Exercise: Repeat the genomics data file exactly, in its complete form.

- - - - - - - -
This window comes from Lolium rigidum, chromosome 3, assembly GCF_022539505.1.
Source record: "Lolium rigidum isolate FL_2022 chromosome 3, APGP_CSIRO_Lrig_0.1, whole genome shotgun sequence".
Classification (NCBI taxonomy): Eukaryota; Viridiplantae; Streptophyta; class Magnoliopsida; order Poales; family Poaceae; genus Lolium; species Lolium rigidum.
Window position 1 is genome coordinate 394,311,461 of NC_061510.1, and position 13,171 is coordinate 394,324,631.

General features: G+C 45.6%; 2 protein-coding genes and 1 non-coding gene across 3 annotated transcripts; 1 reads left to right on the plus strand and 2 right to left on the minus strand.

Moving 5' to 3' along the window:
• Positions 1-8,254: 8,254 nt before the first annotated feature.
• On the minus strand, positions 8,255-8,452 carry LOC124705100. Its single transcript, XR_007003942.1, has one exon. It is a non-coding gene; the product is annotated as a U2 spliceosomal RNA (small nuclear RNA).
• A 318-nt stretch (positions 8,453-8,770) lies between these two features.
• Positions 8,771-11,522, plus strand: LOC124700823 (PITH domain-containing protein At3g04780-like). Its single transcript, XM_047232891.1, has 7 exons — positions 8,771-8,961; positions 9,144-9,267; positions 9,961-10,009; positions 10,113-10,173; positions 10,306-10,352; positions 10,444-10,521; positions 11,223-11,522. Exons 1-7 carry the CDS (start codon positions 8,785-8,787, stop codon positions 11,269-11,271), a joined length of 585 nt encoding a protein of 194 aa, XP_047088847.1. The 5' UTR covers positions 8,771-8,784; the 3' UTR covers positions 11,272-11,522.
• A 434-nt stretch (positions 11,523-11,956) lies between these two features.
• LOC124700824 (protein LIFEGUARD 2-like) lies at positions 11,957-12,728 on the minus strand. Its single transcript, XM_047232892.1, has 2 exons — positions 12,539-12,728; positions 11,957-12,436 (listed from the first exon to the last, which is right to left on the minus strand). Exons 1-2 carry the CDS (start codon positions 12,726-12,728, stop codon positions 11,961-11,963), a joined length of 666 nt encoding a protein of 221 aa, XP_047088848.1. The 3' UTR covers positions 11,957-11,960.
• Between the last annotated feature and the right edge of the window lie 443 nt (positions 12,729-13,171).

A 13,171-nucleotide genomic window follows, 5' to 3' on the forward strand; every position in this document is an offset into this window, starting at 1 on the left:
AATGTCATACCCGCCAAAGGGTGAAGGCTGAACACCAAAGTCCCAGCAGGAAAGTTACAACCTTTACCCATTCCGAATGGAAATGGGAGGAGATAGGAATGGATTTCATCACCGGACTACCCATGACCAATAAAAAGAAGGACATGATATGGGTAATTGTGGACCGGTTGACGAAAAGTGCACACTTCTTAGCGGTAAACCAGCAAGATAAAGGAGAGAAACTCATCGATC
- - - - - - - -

This window comes from Lolium rigidum, chromosome 3, assembly GCF_022539505.1.
Source record: "Lolium rigidum isolate FL_2022 chromosome 3, APGP_CSIRO_Lrig_0.1, whole genome shotgun sequence".
Classification (NCBI taxonomy): Eukaryota; Viridiplantae; Streptophyta; class Magnoliopsida; order Poales; family Poaceae; genus Lolium; species Lolium rigidum.
Window position 1 is genome coordinate 394,311,461 of NC_061510.1, and position 13,171 is coordinate 394,324,631.

General features: G+C 45.6%; 2 protein-coding genes and 1 non-coding gene across 3 annotated transcripts; 1 reads left to right on the plus strand and 2 right to left on the minus strand.

Moving 5' to 3' along the window:
• Positions 1-8,254: 8,254 nt before the first annotated feature.
• On the minus strand, positions 8,255-8,452 carry LOC124705100. Its single transcript, XR_007003942.1, has one exon. It is a non-coding gene; the product is annotated as a U2 spliceosomal RNA (small nuclear RNA).
• A 318-nt stretch (positions 8,453-8,770) lies between these two features.
• Positions 8,771-11,522, plus strand: LOC124700823 (PITH domain-containing protein At3g04780-like). Its single transcript, XM_047232891.1, has 7 exons — positions 8,771-8,961; positions 9,144-9,267; positions 9,961-10,009; positions 10,113-10,173; positions 10,306-10,352; positions 10,444-10,521; positions 11,223-11,522. Exons 1-7 carry the CDS (start codon positions 8,785-8,787, stop codon positions 11,269-11,271), a joined length of 585 nt encoding a protein of 194 aa, XP_047088847.1. The 5' UTR covers positions 8,771-8,784; the 3' UTR covers positions 11,272-11,522.
• A 434-nt stretch (positions 11,523-11,956) lies between these two features.
• LOC124700824 (protein LIFEGUARD 2-like) lies at positions 11,957-12,728 on the minus strand. Its single transcript, XM_047232892.1, has 2 exons — positions 12,539-12,728; positions 11,957-12,436 (listed from the first exon to the last, which is right to left on the minus strand). Exons 1-2 carry the CDS (start codon positions 12,726-12,728, stop codon positions 11,961-11,963), a joined length of 666 nt encoding a protein of 221 aa, XP_047088848.1. The 3' UTR covers positions 11,957-11,960.
• Between the last annotated feature and the right edge of the window lie 443 nt (positions 12,729-13,171).

A 13,171-nucleotide genomic window follows, 5' to 3' on the forward strand; every position in this document is an offset into this window, starting at 1 on the left:
AATGTCATACCCGCCAAAGGGTGAAGGCTGAACACCAAAGTCCCAGCAGGAAAGTTACAACCTTTACCCATTCCGAATGGAAATGGGAGGAGATAGGAATGGATTTCATCACCGGACTACCCATGACCAATAAAAAGAAGGACATGATATGGGTAATTGTGGACCGGTTGACGAAAAGTGCACACTTCTTAGCGGTAAACCAGCAAGATAAAGGAGAGAAACTCATCGATC